1st Edition

Monsters in Performance Essays on the Aesthetics of Disqualification

Edited By Michael Chemers, Analola Santana Copyright 2022
    254 Pages 21 B/W Illustrations
    by Routledge

    254 Pages 21 B/W Illustrations
    by Routledge

    Monsters in Performance boasts an impressive range of contemporary essays that delve into topical themes such as race, gender, and disability, to explore what constitutes monstrosity within the performing arts.

    These fascinating essays from leading and emerging scholars explore representation in performance, specifically concerning themselves with attempts at social disqualification of "undesirables." Throughout, the writers employ the concept of "monstrosity" to describe the cultural processes by which certain identities or bodies are configured to be threateningly deviant. The editors take a range of previously isolated critical inquiries – including bioethics, critical race studies, queer studies, and televisual studies - and merge them to create an accessible and dynamic platform which unifies these ranges of representations.

    The global scope and interdisciplinary nature of Monsters in Performance renders it an essential book for Theatre and Performance students of all levels as well as scholars; it will also be an enlightening text for those interested in monstrosity and Cultural Studies more broadly.

    Introduction: Monsters and Performance Culture: Five New Theses

    Michael M. Chemers and Analola Santana

    Mythic Deviance

    1. Bali’s Rangda and Barong in Cosmic Balancing

    Kathy Foley

    2. Exterminating the Phantom: Nativist Constructions of Contagion and Monsters in Nineteenth-Century New York City

    Mia Levenson

    3. Married to the Monster: Gender and Moral Ambiguity on the Gothic Stage

    Aoise Stratford

    4. The Xtáabay as Monstrous Woman: Gender in Maya Cultural Production in the Yucatán Peninsula

    Sarah Campbell

    Forbidden Eroticism

    5. Monstrous Arousals: La Rose, Un Faune, La Faune

    Penny Farfan

    6. Girl/Not Girl: The Hemispheric Monsters of Alexis Scheer’s Our Dear Dead Druglord

    Lisa Jackson-Schebetta

    7. Defending the Patriarchy: The Monstrous (Queer) Other and the Anti-Carnivalesque

    Catherine (Katya) Vrtis

    8. Monsters of Africa and the Loss of Identity

    Anita Gonzalez

    The Monstrous Body

    9. A Genealogy of the Fu Manchu Moustache

    Esther Kim Lee

    10. Uncanny Affect, Performing Prosthetics: Disability, Monstrosity, and the Puppet

    Laura Purcell-Gates

    11. Monstrosity in a Pandemic: Hypercapacity, Debility, and Death in Repo! The Genetic Opera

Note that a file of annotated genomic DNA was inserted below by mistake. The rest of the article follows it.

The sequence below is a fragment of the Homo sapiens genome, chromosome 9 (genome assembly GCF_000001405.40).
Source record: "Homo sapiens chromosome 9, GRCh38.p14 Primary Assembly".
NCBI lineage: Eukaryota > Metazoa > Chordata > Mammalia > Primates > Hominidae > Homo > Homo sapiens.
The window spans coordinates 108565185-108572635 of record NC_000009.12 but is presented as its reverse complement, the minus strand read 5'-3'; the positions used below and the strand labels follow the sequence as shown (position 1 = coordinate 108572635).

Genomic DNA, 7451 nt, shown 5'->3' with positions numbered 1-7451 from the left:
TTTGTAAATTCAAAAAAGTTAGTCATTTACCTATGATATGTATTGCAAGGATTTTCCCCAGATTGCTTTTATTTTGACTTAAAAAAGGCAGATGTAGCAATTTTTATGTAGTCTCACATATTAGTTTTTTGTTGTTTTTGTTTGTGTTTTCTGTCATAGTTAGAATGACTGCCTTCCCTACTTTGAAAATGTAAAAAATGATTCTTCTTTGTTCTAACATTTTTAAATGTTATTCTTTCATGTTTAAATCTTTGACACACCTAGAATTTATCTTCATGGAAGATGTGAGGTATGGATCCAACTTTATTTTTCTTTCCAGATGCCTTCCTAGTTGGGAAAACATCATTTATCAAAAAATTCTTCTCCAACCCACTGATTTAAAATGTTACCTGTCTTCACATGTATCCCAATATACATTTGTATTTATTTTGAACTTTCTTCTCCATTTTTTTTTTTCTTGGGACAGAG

Samuel Yates

    12. On the Afterlife of Teratological Specimens

    Margaret Werry

    Strange Families

    13. "She Ain’t Gonna Break": Theorizing the Life, Bare Life, and Living Dead Girls in The Devil’s Rejects.

    K. Scarlett Harrington and Bernadette Marie Calafell

    14. Nuclear Normativity, Monstrous Masculinity, and Matter in Burning Vision.

    Liz Fairchild

    15. Undocumented Zombies: US-Mexican Immigration, The Walking Dead, and the Effort/Shape of Monsters

    Jeff Kaplan


    Michael M. Chemers is Professor and Chair of the Department of Performance, Play & Design at the University of California Santa Cruz. He was the Founding Director of the Bachelor of Fine Arts in Production Dramaturgy Program at Carnegie Mellon University’s School of Drama from 2007–2012. He is the author of more than 70 peer-reviewed pieces (including seven books) on theater history, theory, adaptation, and dramaturgy. Most relevant to this project, he is the author of Staging Stigma: A Critical Examination of the American Freak Show (Palgrave MacMillan, 2008), The Monster in Theatre History: This Thing of Darkness (Routledge, 2017), served as editor for a double issue of Disability Studies Quarterly on freak shows, and edited Alexander Iliev’s Towards a Theory of Mime (Routledge, 2014) and Luis Valdez’s Theatre of the Sphere: The Vibrant Being (Routledge, 2021). He is also the author of Ghost Light: An Introductory Handbook for Dramaturgy (Southern Illinois University Press, 2010) and has articles appear in Modern Drama, New England Theatre Journal, Comparative Drama, Theatre Topics, LMDA Review, and other publications. Recent book chapters include "The Mortification of Harvey Leach."

    Analola Santana is Associate Professor in the Department of Theater at Dartmouth College. She is the author of Teatro y Cultura de Masas: Encuentros y Debates (México: Editorial Escenología, 2010) and Freak Performances: Dissidence in Latin American Theatre (University of Michigan Press, 2018), which considers the significance of theatrical practices that use the "freak" as a medium to explore the continuing effects of colonialism on Latin American identity. She is also the co-editor of Theatre and Cartographies of Power: Repositioning the Latina/o Americas (Southern Illinois University Press, 2018) and Fifty Key Figures in Latinx and Latin American Theatre (Routledge, 2022). She has published articles in several journals, including GESTOS, Latin American Theatre Review, Letras Femeninas, Paso de gato, Chasquí, Theatre Topics, Theatre Journal and Cuadernos de literatura. She works as a professional dramaturg and is a company member of Mexico’s famed Teatro de Ciertos Habitantes.